Lay preferences for dentogingival esthetic parameters: A systematic review
AbstractStatement of problem
An objective definition of the characteristics that render a smile esthetically acceptable in the eye of laypeople is lacking.Purpose
The purpose of this systematic review was to identify, appraise, and synthesize the available evidence on the opinion of laypeople regarding the dentogingival characteristics that render a smile esthetically acceptable. The evidence was collected by surveying with standardized digitally modified smile images.Material and methods
Four databases were used to search English language studies published between January 1996 and December 2015. This was complemented by a manual search of 8 dental journals. Following the Preferred Reporting Items for Systematic reviews and Meta-Analyses (PRISMA) guidelines, 2 independent reviewers extracted the relevant characteristics of lay evaluators, the images evaluated, and the outcomes measure. Included studies were assessed in agreement with the Strengthening the Reporting of Observational Studies in Epidemiology (STROBE) statement. Outcomes were treated as a continuous variable, and when more than 1 article provided information on a parameter, the weighted arithmetic mean was calculated.Results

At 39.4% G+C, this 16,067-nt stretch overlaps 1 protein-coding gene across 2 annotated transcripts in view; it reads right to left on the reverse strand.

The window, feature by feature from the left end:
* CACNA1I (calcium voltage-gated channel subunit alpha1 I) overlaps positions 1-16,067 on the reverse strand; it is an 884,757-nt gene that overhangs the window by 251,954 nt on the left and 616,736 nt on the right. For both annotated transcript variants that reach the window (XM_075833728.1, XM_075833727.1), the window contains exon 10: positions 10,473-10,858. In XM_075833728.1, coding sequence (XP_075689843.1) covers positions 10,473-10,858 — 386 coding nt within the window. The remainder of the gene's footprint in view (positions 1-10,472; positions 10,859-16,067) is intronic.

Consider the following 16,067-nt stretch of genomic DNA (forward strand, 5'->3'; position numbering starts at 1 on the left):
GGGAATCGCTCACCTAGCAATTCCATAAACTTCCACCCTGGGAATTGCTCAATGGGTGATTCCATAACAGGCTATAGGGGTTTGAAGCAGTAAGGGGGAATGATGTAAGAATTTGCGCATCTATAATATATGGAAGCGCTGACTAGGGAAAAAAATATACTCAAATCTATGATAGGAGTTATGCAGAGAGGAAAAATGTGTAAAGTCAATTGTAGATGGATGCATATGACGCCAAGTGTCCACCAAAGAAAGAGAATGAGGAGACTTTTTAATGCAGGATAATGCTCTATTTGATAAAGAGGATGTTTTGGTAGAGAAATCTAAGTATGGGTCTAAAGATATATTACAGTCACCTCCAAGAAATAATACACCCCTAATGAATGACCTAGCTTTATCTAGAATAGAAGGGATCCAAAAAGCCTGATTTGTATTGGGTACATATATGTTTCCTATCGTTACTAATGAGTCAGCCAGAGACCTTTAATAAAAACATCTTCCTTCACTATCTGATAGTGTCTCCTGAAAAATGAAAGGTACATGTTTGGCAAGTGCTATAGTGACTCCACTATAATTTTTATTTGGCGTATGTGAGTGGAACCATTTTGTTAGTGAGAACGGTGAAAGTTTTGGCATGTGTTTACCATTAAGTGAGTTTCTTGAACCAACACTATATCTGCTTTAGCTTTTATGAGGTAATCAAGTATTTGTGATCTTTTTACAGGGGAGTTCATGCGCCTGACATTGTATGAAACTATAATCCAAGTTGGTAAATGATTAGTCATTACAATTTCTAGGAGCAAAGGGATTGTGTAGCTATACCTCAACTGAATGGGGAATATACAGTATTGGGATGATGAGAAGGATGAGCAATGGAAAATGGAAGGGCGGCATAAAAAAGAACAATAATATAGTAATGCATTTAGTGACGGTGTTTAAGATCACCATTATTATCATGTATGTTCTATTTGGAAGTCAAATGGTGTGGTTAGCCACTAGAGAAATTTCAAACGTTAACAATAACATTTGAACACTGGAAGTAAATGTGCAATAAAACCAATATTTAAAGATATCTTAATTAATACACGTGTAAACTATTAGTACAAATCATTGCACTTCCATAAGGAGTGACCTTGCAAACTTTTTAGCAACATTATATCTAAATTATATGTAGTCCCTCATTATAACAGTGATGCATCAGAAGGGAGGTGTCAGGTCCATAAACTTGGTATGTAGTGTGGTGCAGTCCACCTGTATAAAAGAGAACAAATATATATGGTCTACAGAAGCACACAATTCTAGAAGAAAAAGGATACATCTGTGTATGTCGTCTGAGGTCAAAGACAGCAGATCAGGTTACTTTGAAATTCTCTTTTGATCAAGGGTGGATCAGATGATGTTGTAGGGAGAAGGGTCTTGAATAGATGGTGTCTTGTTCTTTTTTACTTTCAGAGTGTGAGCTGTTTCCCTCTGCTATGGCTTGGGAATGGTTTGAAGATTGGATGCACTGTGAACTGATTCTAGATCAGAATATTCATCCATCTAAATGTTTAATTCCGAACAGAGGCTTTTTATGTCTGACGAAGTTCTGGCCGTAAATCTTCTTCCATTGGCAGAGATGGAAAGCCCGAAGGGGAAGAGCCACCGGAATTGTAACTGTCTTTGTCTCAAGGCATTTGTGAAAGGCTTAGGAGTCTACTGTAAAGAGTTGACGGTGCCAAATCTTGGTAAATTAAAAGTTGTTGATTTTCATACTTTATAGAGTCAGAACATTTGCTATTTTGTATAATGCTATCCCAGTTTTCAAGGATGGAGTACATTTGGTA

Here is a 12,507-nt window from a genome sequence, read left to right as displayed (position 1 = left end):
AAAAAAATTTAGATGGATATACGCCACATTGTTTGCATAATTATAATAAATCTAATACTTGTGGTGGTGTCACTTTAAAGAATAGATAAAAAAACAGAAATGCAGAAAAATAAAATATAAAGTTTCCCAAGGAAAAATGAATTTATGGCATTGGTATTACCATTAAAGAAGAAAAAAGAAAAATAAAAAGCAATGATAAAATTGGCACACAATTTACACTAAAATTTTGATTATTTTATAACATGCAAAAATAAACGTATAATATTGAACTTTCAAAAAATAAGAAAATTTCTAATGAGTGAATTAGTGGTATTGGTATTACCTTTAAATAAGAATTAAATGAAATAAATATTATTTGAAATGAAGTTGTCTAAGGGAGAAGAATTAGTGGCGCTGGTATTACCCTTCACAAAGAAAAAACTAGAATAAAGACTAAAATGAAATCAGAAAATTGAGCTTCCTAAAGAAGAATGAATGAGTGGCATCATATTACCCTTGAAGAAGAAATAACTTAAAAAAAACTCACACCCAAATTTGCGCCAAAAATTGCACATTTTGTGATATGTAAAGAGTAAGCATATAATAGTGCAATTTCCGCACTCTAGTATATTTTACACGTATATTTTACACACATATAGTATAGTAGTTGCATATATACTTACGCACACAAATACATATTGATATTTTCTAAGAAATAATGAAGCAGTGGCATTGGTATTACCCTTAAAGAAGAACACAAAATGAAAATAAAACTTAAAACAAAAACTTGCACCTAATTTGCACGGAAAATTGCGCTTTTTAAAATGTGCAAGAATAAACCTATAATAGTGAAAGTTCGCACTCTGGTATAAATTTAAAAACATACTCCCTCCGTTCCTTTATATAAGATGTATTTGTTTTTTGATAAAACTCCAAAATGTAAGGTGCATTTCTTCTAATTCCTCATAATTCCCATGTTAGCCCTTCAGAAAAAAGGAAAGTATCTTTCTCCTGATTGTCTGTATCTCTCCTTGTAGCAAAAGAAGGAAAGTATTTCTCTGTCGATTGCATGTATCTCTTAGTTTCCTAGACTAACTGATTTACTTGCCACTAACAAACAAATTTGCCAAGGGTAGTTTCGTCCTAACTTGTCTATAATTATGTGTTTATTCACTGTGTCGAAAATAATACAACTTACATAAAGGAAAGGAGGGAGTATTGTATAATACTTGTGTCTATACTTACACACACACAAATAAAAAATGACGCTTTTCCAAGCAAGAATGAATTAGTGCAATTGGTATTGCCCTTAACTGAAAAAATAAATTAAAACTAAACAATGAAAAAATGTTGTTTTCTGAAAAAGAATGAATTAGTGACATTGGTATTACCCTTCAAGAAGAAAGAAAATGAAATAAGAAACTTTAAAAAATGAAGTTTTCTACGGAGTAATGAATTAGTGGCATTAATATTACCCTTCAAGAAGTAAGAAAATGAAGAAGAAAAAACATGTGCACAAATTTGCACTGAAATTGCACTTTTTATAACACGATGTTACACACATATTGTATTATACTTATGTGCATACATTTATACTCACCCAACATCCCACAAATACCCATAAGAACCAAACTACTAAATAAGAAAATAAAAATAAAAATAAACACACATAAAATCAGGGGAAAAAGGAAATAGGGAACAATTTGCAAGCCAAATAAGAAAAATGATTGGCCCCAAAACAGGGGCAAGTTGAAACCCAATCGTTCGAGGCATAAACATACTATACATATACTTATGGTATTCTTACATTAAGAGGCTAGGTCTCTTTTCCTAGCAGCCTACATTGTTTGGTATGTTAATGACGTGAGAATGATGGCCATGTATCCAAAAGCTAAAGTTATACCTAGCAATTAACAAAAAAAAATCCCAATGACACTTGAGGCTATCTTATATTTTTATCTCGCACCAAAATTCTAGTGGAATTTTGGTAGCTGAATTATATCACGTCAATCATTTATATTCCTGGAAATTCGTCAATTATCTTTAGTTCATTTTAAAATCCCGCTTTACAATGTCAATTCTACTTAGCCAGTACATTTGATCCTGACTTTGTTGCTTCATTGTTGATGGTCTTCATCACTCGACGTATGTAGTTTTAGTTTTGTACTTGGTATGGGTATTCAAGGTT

After 8851 articles were screened, 20 studies were included. Those studies addressed 20 different dentogingival esthetic parameters. The total number of participants interviewed was 3107. According to the Olmos classification, 6 studies had a high level of quality, and 14 studies had a moderate level of quality. The 2 reviewers agreed on all the quality assessments. In the articles reviewed, central incisors clearly played a key role in smile esthetics. Almost all dental, gingival, and occlusal parameters are related to the proportion, shape, and position of central incisors and their relation to the adjacent dental structures.Conclusions
The present review provides the estimated thresholds of tolerability and ideal values of smile parameters determined by laypeople. This may guide clinicians in evidence-based diagnosis and the planning of dental esthetic treatments.